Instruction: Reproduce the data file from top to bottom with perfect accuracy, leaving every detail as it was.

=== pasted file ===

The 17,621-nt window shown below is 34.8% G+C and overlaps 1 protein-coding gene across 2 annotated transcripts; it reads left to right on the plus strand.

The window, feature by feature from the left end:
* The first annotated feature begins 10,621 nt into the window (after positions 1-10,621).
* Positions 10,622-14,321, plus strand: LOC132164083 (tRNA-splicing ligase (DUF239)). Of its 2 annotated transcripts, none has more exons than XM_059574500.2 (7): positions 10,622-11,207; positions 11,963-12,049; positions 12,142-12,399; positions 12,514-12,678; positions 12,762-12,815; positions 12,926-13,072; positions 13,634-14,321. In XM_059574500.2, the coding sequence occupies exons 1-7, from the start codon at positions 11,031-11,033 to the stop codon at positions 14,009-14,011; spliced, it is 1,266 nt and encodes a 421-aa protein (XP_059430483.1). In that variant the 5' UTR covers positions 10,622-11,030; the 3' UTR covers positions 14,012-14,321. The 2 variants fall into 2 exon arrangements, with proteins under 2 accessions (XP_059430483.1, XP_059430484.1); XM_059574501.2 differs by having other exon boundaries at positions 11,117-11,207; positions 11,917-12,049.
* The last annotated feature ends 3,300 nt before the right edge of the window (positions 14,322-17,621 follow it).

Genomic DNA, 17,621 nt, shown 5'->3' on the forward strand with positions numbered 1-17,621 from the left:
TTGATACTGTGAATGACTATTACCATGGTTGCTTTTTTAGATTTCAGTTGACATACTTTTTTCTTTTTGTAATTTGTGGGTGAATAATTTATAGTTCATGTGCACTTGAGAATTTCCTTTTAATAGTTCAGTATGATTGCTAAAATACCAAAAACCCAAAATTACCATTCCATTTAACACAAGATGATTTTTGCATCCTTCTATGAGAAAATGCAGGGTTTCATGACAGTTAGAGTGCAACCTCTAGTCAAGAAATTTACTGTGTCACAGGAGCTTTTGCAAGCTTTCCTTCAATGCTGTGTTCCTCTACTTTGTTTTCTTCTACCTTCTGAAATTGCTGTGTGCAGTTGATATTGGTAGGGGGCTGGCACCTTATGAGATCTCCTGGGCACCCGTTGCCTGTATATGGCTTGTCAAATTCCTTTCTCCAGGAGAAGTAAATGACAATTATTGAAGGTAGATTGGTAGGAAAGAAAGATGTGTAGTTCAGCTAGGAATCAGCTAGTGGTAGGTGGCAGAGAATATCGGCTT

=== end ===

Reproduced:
The 17,621-nt window shown below is 34.8% G+C and overlaps 1 protein-coding gene across 2 annotated transcripts; it reads left to right on the plus strand.

The window, feature by feature from the left end:
* The first annotated feature begins 10,621 nt into the window (after positions 1-10,621).
* Positions 10,622-14,321, plus strand: LOC132164083 (tRNA-splicing ligase (DUF239)). Of its 2 annotated transcripts, none has more exons than XM_059574500.2 (7): positions 10,622-11,207; positions 11,963-12,049; positions 12,142-12,399; positions 12,514-12,678; positions 12,762-12,815; positions 12,926-13,072; positions 13,634-14,321. In XM_059574500.2, the coding sequence occupies exons 1-7, from the start codon at positions 11,031-11,033 to the stop codon at positions 14,009-14,011; spliced, it is 1,266 nt and encodes a 421-aa protein (XP_059430483.1). In that variant the 5' UTR covers positions 10,622-11,030; the 3' UTR covers positions 14,012-14,321. The 2 variants fall into 2 exon arrangements, with proteins under 2 accessions (XP_059430483.1, XP_059430484.1); XM_059574501.2 differs by having other exon boundaries at positions 11,117-11,207; positions 11,917-12,049.
* The last annotated feature ends 3,300 nt before the right edge of the window (positions 14,322-17,621 follow it).

Genomic DNA, 17,621 nt, shown 5'->3' on the forward strand with positions numbered 1-17,621 from the left:
TTGATACTGTGAATGACTATTACCATGGTTGCTTTTTTAGATTTCAGTTGACATACTTTTTTCTTTTTGTAATTTGTGGGTGAATAATTTATAGTTCATGTGCACTTGAGAATTTCCTTTTAATAGTTCAGTATGATTGCTAAAATACCAAAAACCCAAAATTACCATTCCATTTAACACAAGATGATTTTTGCATCCTTCTATGAGAAAATGCAGGGTTTCATGACAGTTAGAGTGCAACCTCTAGTCAAGAAATTTACTGTGTCACAGGAGCTTTTGCAAGCTTTCCTTCAATGCTGTGTTCCTCTACTTTGTTTTCTTCTACCTTCTGAAATTGCTGTGTGCAGTTGATATTGGTAGGGGGCTGGCACCTTATGAGATCTCCTGGGCACCCGTTGCCTGTATATGGCTTGTCAAATTCCTTTCTCCAGGAGAAGTAAATGACAATTATTGAAGGTAGATTGGTAGGAAAGAAAGATGTGTAGTTCAGCTAGGAATCAGCTAGTGGTAGGTGGCAGAGAATATCGGCTT